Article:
UGS also reported fourth-quarter 2004 revenue of $294.2 million, an 11% increase over the same quarter a year ago, making it the sixth consecutive quarter of year-over-year revenue growth.
UGS is the first "pure-play" PLM vendor to break the billion-dollar mark, says Kevin O'Marah, VP of AMR Research. Although past revenue reported by EDS and IBM Dassault has been more than $1 billion, they included the services revenue of other divisions within those organizations, O'Marah says.
Customer wins across the automotive and the aerospace sectors--Boeing, Ford, and General Motors; the recent acquisition of Tecnomatix Technologies Ltd., a provider of manufacturing process-management software; and the expansion of the Teamcenter PLM portfolio have all contributed to UGS's revenue growth, says Dick Slansky, senior analyst at ARC Advisory Group. Additionally, UGS is still producing legacy revenue from acquisitions made while part of EDS, Slansky says.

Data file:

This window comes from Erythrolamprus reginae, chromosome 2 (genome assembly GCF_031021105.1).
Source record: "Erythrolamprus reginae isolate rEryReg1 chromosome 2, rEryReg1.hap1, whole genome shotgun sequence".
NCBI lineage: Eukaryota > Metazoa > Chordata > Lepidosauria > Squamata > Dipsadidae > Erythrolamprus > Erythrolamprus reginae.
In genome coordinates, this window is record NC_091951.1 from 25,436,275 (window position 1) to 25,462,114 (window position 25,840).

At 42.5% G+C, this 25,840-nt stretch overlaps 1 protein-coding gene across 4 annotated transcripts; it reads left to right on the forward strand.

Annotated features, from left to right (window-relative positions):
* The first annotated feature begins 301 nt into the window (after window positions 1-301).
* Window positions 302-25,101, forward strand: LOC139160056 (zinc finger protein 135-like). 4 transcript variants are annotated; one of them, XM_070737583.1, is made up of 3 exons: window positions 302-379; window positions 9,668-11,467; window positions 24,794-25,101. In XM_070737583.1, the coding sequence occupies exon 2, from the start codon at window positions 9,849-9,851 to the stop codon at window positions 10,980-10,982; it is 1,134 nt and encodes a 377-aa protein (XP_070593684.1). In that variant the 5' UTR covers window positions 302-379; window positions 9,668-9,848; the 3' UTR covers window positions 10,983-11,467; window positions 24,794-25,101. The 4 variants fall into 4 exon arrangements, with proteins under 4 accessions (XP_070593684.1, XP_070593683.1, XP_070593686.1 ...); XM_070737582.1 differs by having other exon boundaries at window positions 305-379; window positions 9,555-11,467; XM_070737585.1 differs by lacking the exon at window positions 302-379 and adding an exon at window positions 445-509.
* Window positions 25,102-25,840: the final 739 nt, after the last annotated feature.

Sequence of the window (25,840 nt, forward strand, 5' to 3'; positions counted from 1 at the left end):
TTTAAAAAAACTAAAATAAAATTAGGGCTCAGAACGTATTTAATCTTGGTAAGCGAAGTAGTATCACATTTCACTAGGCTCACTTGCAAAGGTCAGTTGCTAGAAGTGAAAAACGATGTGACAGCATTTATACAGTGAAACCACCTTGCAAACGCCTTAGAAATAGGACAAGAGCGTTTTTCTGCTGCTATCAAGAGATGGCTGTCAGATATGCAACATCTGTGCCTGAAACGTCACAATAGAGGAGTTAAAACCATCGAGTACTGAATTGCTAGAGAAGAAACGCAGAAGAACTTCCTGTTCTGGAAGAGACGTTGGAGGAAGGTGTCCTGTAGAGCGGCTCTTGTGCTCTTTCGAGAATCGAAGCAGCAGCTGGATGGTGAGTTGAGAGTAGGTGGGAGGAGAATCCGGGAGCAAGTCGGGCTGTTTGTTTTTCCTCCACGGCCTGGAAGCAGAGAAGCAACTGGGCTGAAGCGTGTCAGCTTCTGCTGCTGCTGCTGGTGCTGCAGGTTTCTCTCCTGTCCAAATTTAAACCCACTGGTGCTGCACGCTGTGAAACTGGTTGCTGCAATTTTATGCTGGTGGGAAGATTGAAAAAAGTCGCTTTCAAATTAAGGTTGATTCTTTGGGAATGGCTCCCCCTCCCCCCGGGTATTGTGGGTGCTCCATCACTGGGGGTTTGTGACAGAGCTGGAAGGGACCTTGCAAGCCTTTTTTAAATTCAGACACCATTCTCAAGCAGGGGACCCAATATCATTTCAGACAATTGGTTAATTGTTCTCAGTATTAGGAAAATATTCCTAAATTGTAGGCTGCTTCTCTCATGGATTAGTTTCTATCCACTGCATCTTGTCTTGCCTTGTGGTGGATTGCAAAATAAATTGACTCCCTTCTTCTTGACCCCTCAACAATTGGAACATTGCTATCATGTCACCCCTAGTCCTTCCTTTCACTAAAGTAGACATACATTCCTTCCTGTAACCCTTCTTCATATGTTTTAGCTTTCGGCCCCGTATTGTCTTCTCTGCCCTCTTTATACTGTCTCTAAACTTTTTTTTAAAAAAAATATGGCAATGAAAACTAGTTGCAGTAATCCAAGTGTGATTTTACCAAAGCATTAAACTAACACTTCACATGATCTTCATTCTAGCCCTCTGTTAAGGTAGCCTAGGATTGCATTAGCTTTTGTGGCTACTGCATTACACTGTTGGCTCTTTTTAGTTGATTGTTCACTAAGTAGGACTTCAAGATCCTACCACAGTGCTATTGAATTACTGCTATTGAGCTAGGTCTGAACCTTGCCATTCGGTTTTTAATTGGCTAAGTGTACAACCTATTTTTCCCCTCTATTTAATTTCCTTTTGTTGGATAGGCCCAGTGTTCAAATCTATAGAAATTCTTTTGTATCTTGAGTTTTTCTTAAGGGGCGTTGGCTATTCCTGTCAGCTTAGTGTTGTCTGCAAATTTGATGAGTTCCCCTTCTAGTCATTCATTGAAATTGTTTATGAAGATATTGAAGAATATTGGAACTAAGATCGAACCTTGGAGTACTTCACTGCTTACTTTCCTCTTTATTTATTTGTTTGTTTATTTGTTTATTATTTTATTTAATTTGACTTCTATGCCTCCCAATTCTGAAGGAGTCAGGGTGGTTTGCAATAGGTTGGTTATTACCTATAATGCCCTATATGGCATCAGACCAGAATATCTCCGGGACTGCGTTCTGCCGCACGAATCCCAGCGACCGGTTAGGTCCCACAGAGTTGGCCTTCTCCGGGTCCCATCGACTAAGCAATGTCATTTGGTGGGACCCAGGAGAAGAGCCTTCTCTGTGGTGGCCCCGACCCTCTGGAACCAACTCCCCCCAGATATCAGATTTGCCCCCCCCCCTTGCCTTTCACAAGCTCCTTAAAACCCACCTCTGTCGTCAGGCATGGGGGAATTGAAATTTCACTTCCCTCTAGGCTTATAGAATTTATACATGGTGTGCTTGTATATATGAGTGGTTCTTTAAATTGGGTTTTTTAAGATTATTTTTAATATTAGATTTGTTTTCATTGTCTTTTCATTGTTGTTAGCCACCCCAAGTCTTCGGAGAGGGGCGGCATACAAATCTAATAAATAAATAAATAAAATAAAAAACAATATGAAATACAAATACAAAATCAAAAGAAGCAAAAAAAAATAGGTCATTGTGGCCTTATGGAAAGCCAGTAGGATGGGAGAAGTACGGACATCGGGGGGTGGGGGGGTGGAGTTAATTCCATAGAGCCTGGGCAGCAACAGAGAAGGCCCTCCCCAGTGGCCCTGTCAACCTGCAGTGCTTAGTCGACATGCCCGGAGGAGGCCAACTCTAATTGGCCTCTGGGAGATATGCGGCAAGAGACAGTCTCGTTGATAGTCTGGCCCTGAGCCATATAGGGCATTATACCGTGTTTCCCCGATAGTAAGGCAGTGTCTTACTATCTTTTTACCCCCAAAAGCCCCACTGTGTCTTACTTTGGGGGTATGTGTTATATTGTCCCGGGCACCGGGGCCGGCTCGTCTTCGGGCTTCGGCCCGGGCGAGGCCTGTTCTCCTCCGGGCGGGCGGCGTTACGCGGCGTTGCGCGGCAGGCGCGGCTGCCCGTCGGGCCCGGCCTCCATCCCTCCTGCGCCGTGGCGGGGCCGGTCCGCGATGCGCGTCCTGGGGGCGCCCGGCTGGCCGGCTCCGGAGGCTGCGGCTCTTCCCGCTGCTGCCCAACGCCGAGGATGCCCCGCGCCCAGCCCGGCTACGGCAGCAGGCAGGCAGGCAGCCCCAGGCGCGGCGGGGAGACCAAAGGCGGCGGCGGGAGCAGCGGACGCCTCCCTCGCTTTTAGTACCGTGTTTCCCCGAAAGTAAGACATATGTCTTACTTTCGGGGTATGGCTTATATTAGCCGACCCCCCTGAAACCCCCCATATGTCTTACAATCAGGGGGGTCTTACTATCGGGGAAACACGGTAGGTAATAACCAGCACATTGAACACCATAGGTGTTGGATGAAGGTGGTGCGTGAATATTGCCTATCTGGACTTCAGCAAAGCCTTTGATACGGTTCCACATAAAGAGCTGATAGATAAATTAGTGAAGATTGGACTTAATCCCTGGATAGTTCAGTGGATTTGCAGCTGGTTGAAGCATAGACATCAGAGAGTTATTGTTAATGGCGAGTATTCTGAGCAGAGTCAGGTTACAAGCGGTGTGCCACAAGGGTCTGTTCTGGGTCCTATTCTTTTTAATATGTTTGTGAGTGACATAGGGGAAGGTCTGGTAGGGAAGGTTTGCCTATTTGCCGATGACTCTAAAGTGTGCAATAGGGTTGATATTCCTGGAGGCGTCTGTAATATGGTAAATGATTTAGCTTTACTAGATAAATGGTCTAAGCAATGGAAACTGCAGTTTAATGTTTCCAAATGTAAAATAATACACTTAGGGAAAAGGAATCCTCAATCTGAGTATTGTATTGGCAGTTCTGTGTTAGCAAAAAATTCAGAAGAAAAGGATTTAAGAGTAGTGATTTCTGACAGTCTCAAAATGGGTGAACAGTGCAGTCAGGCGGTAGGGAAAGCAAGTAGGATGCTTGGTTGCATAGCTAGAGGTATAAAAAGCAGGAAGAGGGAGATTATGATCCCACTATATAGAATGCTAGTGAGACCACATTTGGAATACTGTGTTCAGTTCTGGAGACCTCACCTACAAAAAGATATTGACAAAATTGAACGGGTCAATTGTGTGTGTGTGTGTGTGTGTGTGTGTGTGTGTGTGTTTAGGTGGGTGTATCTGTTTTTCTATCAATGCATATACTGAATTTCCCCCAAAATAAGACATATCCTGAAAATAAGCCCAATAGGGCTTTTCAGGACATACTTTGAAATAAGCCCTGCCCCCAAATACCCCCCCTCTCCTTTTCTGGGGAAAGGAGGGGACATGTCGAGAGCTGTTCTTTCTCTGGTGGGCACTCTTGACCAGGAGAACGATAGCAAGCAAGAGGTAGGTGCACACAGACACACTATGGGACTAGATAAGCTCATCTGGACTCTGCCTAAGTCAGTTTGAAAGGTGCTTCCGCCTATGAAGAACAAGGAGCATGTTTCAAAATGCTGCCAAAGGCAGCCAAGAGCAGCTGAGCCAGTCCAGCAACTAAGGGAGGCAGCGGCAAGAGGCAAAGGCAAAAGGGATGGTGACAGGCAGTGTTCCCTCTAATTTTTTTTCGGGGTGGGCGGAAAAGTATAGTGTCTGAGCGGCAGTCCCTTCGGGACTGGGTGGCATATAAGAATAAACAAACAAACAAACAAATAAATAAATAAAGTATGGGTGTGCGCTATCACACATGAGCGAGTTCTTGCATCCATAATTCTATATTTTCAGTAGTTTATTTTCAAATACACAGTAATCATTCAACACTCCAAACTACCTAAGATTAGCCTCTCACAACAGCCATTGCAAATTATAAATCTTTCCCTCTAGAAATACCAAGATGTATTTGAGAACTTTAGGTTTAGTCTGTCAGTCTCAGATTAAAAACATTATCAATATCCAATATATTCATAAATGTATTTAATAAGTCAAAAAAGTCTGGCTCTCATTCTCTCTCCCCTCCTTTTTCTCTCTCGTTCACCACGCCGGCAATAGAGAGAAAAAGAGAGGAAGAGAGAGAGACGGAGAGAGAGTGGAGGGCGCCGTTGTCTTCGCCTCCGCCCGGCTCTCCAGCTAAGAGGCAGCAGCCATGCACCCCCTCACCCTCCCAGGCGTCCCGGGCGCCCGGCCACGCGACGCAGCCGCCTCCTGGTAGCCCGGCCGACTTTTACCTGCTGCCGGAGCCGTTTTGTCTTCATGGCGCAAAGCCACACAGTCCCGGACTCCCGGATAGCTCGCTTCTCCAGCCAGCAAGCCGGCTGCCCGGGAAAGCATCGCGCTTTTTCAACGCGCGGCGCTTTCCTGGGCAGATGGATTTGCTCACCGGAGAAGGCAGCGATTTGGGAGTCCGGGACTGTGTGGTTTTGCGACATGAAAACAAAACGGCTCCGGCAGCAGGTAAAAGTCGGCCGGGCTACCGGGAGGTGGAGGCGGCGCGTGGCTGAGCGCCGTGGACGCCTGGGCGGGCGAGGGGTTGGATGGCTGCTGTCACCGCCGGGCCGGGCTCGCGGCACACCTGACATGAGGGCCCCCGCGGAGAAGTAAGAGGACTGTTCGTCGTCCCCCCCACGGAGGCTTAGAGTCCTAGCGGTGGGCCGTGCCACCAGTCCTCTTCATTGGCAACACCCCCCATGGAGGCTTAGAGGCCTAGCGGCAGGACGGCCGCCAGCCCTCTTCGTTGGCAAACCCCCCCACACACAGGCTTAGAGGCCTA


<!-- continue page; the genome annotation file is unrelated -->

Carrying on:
UGS's acquisition of Tecnomatix puts the company at the forefront in pushing digital manufacturing, which will be the next major trend in PLM, Slansky says. Recent enhancements to the Teamcenter offering, such as added digital product-development capabilities, also contribute to UGS's growth in the market.
But Dassault Systemes, which represents 40% of the complete PLM market along with UGS, isn't far behind, Slansky says. "I wouldn't be surprised if Dassault broke the $1 billion mark in their earnings report as well. In essence, we're seeing this because there's a strong growth trend in PLM overall," he says.
UGS also revealed its first integrator alliance deals with Hewlett-Packard and consulting provider Capgemini U.S. LLC since the company split from EDS and launched independent operations nine months ago. UGS and HP will create a global program to jointly offer a "one-stop shop" of enterprise PLM software, designed to help customers integrate individual components, such as hardware, software, services, integration, and support.